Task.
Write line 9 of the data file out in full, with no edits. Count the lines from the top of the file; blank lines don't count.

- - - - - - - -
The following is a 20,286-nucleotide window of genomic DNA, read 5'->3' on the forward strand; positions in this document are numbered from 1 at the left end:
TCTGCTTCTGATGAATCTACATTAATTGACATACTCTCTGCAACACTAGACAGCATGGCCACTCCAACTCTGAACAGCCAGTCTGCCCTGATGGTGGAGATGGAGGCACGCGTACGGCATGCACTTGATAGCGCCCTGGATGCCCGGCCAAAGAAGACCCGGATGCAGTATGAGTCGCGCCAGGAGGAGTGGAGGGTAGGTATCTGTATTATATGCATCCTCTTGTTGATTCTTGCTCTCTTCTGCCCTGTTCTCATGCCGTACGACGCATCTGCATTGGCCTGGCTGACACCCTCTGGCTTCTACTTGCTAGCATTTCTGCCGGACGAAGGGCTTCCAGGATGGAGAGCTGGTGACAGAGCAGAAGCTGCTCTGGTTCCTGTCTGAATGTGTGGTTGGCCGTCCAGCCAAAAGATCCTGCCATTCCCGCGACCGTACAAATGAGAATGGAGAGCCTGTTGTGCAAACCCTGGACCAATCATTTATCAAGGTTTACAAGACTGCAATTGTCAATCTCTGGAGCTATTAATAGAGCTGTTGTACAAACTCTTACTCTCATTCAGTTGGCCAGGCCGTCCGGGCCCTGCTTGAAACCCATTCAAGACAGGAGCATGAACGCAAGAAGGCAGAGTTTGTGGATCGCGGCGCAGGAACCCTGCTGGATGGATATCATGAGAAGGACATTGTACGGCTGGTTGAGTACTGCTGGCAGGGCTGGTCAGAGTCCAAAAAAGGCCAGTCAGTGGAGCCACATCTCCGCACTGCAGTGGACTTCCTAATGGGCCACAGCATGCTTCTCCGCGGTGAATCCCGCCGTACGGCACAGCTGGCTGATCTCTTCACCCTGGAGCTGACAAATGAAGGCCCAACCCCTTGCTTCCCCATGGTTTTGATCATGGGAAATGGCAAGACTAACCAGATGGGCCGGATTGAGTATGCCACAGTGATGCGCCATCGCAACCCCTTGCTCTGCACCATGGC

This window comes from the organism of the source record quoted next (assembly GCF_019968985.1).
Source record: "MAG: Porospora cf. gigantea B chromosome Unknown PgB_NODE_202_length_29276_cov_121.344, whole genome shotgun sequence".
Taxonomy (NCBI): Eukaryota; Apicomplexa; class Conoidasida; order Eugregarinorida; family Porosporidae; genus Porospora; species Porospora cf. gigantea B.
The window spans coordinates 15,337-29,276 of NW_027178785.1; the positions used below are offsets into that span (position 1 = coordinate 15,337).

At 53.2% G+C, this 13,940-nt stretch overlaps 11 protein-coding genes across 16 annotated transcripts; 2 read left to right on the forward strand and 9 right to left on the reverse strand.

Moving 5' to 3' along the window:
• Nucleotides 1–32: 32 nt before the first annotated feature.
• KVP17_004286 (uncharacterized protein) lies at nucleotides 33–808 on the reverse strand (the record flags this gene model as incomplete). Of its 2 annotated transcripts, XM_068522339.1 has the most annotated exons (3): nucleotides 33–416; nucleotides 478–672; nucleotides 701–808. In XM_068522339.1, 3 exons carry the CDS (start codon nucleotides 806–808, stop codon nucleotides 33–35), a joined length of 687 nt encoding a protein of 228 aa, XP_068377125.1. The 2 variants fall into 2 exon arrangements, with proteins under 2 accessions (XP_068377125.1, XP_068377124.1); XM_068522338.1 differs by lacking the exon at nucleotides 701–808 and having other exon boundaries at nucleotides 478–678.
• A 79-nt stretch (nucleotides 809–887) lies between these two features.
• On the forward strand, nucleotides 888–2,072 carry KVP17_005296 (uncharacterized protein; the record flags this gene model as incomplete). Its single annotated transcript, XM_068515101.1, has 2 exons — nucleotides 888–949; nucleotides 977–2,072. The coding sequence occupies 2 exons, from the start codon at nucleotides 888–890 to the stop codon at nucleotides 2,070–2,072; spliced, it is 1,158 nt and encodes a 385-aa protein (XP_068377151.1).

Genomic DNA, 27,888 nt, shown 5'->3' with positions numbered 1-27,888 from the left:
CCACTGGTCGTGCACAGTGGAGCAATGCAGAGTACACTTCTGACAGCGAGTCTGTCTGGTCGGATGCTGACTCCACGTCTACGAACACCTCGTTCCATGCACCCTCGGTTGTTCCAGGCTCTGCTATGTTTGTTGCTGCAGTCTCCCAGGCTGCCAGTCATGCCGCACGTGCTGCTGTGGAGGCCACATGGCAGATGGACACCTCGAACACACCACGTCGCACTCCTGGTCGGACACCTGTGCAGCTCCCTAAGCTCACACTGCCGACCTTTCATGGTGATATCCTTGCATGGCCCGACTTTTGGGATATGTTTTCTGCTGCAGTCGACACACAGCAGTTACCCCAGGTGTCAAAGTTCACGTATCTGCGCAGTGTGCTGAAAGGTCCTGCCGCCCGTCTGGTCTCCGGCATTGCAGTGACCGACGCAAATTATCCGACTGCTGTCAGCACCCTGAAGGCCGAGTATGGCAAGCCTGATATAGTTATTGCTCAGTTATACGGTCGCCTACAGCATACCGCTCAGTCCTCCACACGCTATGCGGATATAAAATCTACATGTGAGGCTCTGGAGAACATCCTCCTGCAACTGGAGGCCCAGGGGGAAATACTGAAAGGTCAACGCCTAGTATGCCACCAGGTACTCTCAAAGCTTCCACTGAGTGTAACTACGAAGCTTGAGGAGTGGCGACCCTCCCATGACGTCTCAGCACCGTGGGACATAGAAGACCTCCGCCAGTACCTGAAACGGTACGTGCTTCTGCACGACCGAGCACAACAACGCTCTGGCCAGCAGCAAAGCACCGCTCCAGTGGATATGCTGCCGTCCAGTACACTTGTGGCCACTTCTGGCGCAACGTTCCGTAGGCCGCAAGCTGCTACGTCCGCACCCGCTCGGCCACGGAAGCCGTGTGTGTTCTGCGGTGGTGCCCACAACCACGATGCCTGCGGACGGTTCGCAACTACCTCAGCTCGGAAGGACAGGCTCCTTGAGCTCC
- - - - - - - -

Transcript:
• Nucleotides 1–32: 32 nt before the first annotated feature.